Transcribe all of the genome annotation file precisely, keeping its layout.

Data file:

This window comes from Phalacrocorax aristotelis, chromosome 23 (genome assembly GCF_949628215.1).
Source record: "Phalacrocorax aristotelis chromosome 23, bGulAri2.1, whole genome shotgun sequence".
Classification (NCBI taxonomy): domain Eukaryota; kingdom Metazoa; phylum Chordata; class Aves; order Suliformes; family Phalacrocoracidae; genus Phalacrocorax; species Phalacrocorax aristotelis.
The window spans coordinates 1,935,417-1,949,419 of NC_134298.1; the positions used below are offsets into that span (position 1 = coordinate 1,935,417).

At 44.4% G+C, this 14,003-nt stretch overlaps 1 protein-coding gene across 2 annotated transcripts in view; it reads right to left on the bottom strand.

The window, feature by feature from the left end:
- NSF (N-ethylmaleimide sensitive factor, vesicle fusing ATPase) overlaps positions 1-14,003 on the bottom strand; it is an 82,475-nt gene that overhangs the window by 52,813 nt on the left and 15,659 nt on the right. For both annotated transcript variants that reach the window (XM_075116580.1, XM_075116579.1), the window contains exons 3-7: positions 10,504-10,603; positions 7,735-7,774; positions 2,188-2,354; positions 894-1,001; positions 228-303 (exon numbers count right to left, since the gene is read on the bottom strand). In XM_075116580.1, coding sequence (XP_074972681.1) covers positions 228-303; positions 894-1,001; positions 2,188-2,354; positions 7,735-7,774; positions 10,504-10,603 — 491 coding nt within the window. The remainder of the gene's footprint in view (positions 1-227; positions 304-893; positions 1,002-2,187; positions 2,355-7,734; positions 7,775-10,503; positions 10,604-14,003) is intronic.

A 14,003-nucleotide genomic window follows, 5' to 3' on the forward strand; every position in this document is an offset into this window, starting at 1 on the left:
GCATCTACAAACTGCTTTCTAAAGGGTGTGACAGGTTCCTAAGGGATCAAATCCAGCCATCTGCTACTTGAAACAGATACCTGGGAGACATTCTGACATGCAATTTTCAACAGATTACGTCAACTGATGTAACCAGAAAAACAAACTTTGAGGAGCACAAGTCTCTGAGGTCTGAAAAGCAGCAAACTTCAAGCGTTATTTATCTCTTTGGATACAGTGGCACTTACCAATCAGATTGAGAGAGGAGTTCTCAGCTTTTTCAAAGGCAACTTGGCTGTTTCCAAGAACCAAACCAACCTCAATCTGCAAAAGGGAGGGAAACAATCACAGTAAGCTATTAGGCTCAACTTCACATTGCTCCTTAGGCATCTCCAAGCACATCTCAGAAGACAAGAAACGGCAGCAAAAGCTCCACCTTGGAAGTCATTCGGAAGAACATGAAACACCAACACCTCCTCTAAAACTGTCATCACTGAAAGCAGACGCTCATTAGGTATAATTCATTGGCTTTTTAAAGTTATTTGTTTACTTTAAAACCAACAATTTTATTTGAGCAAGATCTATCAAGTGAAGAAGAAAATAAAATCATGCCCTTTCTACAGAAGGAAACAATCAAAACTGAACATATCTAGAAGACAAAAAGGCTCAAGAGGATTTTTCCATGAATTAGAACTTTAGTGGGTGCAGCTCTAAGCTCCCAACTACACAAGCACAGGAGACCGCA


This window comes from Phalacrocorax aristotelis, chromosome 23 (genome assembly GCF_949628215.1).
Source record: "Phalacrocorax aristotelis chromosome 23, bGulAri2.1, whole genome shotgun sequence".
Classification (NCBI taxonomy): domain Eukaryota; kingdom Metazoa; phylum Chordata; class Aves; order Suliformes; family Phalacrocoracidae; genus Phalacrocorax; species Phalacrocorax aristotelis.
The window spans coordinates 1,935,417-1,949,419 of NC_134298.1; the positions used below are offsets into that span (position 1 = coordinate 1,935,417).

At 44.4% G+C, this 14,003-nt stretch overlaps 1 protein-coding gene across 2 annotated transcripts in view; it reads right to left on the bottom strand.

The window, feature by feature from the left end:
- NSF (N-ethylmaleimide sensitive factor, vesicle fusing ATPase) overlaps positions 1-14,003 on the bottom strand; it is an 82,475-nt gene that overhangs the window by 52,813 nt on the left and 15,659 nt on the right. For both annotated transcript variants that reach the window (XM_075116580.1, XM_075116579.1), the window contains exons 3-7: positions 10,504-10,603; positions 7,735-7,774; positions 2,188-2,354; positions 894-1,001; positions 228-303 (exon numbers count right to left, since the gene is read on the bottom strand). In XM_075116580.1, coding sequence (XP_074972681.1) covers positions 228-303; positions 894-1,001; positions 2,188-2,354; positions 7,735-7,774; positions 10,504-10,603 — 491 coding nt within the window. The remainder of the gene's footprint in view (positions 1-227; positions 304-893; positions 1,002-2,187; positions 2,355-7,734; positions 7,775-10,503; positions 10,604-14,003) is intronic.

A 14,003-nucleotide genomic window follows, 5' to 3' on the forward strand; every position in this document is an offset into this window, starting at 1 on the left:
GCATCTACAAACTGCTTTCTAAAGGGTGTGACAGGTTCCTAAGGGATCAAATCCAGCCATCTGCTACTTGAAACAGATACCTGGGAGACATTCTGACATGCAATTTTCAACAGATTACGTCAACTGATGTAACCAGAAAAACAAACTTTGAGGAGCACAAGTCTCTGAGGTCTGAAAAGCAGCAAACTTCAAGCGTTATTTATCTCTTTGGATACAGTGGCACTTACCAATCAGATTGAGAGAGGAGTTCTCAGCTTTTTCAAAGGCAACTTGGCTGTTTCCAAGAACCAAACCAACCTCAATCTGCAAAAGGGAGGGAAACAATCACAGTAAGCTATTAGGCTCAACTTCACATTGCTCCTTAGGCATCTCCAAGCACATCTCAGAAGACAAGAAACGGCAGCAAAAGCTCCACCTTGGAAGTCATTCGGAAGAACATGAAACACCAACACCTCCTCTAAAACTGTCATCACTGAAAGCAGACGCTCATTAGGTATAATTCATTGGCTTTTTAAAGTTATTTGTTTACTTTAAAACCAACAATTTTATTTGAGCAAGATCTATCAAGTGAAGAAGAAAATAAAATCATGCCCTTTCTACAGAAGGAAACAATCAAAACTGAACATATCTAGAAGACAAAAAGGCTCAAGAGGATTTTTCCATGAATTAGAACTTTAGTGGGTGCAGCTCTAAGCTCCCAACTACACAAGCACAGGAGACCGCA